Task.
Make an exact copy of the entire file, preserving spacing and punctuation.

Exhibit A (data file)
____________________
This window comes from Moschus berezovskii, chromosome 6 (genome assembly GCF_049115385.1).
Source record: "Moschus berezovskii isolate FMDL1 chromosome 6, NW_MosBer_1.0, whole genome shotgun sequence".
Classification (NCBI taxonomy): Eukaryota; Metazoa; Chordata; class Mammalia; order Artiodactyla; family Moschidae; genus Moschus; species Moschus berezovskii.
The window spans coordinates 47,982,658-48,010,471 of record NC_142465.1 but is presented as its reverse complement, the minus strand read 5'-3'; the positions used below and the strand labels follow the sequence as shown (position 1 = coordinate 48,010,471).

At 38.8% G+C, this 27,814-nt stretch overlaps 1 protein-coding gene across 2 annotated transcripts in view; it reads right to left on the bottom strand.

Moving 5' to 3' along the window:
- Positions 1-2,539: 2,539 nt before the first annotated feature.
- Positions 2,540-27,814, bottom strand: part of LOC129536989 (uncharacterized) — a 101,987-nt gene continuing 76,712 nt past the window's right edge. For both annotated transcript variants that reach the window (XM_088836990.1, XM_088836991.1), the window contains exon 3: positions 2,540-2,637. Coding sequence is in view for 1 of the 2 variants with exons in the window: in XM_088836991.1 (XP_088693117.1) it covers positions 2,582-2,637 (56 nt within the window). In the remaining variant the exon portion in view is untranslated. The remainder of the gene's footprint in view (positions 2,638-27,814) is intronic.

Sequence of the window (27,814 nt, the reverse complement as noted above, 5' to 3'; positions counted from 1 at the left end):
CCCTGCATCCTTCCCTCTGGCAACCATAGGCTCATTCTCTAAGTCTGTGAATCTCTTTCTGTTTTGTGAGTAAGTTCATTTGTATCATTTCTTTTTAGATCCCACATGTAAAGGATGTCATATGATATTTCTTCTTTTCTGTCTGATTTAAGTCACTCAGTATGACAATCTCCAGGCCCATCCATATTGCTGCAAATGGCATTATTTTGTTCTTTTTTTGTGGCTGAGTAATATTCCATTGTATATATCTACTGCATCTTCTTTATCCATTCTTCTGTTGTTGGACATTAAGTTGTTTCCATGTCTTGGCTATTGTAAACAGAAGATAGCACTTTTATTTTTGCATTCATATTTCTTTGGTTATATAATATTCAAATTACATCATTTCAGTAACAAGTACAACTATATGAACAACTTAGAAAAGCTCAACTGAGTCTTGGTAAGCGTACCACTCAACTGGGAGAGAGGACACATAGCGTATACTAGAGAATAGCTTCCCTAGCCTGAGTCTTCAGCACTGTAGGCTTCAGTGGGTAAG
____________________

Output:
This window comes from Moschus berezovskii, chromosome 6 (genome assembly GCF_049115385.1).
Source record: "Moschus berezovskii isolate FMDL1 chromosome 6, NW_MosBer_1.0, whole genome shotgun sequence".
Classification (NCBI taxonomy): Eukaryota; Metazoa; Chordata; class Mammalia; order Artiodactyla; family Moschidae; genus Moschus; species Moschus berezovskii.
The window spans coordinates 47,982,658-48,010,471 of record NC_142465.1 but is presented as its reverse complement, the minus strand read 5'-3'; the positions used below and the strand labels follow the sequence as shown (position 1 = coordinate 48,010,471).

At 38.8% G+C, this 27,814-nt stretch overlaps 1 protein-coding gene across 2 annotated transcripts in view; it reads right to left on the bottom strand.

Moving 5' to 3' along the window:
- Positions 1-2,539: 2,539 nt before the first annotated feature.
- Positions 2,540-27,814, bottom strand: part of LOC129536989 (uncharacterized) — a 101,987-nt gene continuing 76,712 nt past the window's right edge. For both annotated transcript variants that reach the window (XM_088836990.1, XM_088836991.1), the window contains exon 3: positions 2,540-2,637. Coding sequence is in view for 1 of the 2 variants with exons in the window: in XM_088836991.1 (XP_088693117.1) it covers positions 2,582-2,637 (56 nt within the window). In the remaining variant the exon portion in view is untranslated. The remainder of the gene's footprint in view (positions 2,638-27,814) is intronic.

Sequence of the window (27,814 nt, the reverse complement as noted above, 5' to 3'; positions counted from 1 at the left end):
CCCTGCATCCTTCCCTCTGGCAACCATAGGCTCATTCTCTAAGTCTGTGAATCTCTTTCTGTTTTGTGAGTAAGTTCATTTGTATCATTTCTTTTTAGATCCCACATGTAAAGGATGTCATATGATATTTCTTCTTTTCTGTCTGATTTAAGTCACTCAGTATGACAATCTCCAGGCCCATCCATATTGCTGCAAATGGCATTATTTTGTTCTTTTTTTGTGGCTGAGTAATATTCCATTGTATATATCTACTGCATCTTCTTTATCCATTCTTCTGTTGTTGGACATTAAGTTGTTTCCATGTCTTGGCTATTGTAAACAGAAGATAGCACTTTTATTTTTGCATTCATATTTCTTTGGTTATATAATATTCAAATTACATCATTTCAGTAACAAGTACAACTATATGAACAACTTAGAAAAGCTCAACTGAGTCTTGGTAAGCGTACCACTCAACTGGGAGAGAGGACACATAGCGTATACTAGAGAATAGCTTCCCTAGCCTGAGTCTTCAGCACTGTAGGCTTCAGTGGGTAAG